Researchers based at Yokohama National University in Japan have developed a microprocessor that is 80 times more efficient than the most advanced microprocessors available today.
Computing power is one of the largest driving factors for technological advancement today. As the need for computing power grows indefinitely, there's a finite amount of energy that can be consumed for these purposes. This brings up one of the core problems around increasing connectivity, the energy demands of our growing computer infrastructure.
For example, many modern data centers have to be geographically based near water simply to be able to supply enough cooling to the computers. This limits the operability of advanced computing infrastructure. Decreasing the energy demand for computing is the fastest way to solve this problem – the new microprocessor might do just that.
The team's research was published in the IEEE Journal of Solid-State Circuits and it offers up the details of exactly how the team achieved such an efficient microprocessor utilizing superconductors.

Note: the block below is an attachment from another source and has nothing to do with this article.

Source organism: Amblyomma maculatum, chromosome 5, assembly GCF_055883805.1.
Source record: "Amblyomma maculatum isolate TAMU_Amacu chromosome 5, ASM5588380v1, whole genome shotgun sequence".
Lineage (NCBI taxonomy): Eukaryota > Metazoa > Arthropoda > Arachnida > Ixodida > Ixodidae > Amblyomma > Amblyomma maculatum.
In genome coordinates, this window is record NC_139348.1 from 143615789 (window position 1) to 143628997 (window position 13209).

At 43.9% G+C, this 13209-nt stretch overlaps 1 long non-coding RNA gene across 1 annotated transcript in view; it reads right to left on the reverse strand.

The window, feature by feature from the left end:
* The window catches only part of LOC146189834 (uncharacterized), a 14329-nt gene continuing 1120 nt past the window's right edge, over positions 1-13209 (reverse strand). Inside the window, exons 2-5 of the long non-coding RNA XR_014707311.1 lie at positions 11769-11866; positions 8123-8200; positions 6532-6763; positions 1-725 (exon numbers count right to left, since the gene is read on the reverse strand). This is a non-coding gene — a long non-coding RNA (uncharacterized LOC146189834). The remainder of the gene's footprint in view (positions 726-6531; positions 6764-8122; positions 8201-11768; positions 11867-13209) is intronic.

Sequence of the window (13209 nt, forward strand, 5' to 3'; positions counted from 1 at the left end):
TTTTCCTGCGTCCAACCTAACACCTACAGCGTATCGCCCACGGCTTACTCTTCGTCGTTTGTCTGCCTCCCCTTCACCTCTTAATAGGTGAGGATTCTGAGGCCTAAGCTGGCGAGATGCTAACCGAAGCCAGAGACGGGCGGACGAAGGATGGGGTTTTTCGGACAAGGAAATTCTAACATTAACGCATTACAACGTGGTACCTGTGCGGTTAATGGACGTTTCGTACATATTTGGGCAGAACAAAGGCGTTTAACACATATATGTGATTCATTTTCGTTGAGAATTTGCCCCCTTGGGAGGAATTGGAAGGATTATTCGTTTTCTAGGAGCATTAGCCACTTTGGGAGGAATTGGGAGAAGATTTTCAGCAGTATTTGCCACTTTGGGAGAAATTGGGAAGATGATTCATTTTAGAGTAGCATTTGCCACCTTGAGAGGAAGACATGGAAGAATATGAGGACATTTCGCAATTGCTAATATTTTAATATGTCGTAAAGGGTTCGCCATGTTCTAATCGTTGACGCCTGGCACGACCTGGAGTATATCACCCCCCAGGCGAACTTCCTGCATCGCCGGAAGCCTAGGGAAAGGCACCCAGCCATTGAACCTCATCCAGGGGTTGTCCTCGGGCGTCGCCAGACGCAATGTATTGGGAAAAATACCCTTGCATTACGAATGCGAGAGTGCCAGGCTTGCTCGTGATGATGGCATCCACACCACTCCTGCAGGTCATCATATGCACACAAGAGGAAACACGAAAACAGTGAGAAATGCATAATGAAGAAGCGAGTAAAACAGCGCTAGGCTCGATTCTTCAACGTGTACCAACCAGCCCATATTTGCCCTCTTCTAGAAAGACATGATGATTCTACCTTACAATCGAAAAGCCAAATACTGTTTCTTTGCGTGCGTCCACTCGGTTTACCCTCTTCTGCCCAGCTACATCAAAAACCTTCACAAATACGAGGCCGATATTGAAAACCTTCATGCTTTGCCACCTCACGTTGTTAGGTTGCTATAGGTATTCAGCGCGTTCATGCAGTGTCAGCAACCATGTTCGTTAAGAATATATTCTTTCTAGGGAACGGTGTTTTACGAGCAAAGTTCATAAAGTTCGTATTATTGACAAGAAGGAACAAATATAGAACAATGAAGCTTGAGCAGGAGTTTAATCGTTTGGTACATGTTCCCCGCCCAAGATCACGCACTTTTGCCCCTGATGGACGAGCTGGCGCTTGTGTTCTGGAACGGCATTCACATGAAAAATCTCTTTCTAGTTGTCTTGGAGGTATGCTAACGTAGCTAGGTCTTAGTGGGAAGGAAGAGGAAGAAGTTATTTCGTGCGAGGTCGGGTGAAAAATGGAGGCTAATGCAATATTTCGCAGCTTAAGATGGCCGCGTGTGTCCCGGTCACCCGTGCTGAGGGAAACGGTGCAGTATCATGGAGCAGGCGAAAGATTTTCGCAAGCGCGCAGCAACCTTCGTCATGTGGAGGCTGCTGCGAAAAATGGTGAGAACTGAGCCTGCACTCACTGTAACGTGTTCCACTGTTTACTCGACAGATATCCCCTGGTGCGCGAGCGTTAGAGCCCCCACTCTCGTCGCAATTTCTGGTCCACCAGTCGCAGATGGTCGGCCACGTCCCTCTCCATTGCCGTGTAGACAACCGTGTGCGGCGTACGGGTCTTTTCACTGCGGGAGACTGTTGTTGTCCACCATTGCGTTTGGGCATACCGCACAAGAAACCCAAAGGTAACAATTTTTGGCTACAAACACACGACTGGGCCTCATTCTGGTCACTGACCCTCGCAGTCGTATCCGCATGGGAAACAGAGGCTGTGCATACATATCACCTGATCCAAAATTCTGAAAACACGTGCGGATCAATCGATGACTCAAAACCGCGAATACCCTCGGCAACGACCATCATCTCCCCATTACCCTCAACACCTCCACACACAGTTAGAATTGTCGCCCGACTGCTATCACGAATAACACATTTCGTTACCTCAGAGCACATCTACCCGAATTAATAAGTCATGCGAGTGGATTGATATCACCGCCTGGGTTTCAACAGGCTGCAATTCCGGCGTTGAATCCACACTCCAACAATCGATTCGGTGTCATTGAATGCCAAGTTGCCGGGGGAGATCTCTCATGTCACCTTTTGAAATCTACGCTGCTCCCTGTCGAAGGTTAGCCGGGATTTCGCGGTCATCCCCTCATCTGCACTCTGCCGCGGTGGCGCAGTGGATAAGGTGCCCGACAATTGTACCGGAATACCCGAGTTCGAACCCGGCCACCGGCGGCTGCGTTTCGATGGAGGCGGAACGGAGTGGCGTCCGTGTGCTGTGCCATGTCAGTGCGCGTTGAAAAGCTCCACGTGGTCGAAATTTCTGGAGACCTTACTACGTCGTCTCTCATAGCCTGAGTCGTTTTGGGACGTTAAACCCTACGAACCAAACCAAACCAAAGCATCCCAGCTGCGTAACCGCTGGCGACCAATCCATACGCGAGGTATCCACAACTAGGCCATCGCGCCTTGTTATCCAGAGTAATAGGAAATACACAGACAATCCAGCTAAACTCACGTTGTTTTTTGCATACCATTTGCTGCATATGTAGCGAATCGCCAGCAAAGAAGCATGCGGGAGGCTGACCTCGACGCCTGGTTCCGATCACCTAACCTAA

The biggest constraint around the new microprocessor is the conditions that are necessary to meet for it to operate efficiently, something the researchers note they will be tackling next.
Utilizing superconductors for the digital electronic structure allowed the team to optimize the microprocessors. The process that they used is called adiabatic quantum-flux-parametron, or AQFP. This process serves as a stepping stone for low-power and high-performance microprocessors.
Traditionally, superconductors require a great deal of cooling to operate in efficient means, making them unfit for use in efficient microprocessor designs after the power needs for the superconductor is taken into account. However, the team found that their superconductor-based microprocessors was still 80 times more energy-efficient, even after taking into account the required superconductor energy for the AQFP device
After this initial proof of concept demonstrated in the paper and research, the team is now working on making improvements to the device, focusing in on scalability so it can operate in a wider range of use cases.
You can read the entire study in IEEE here.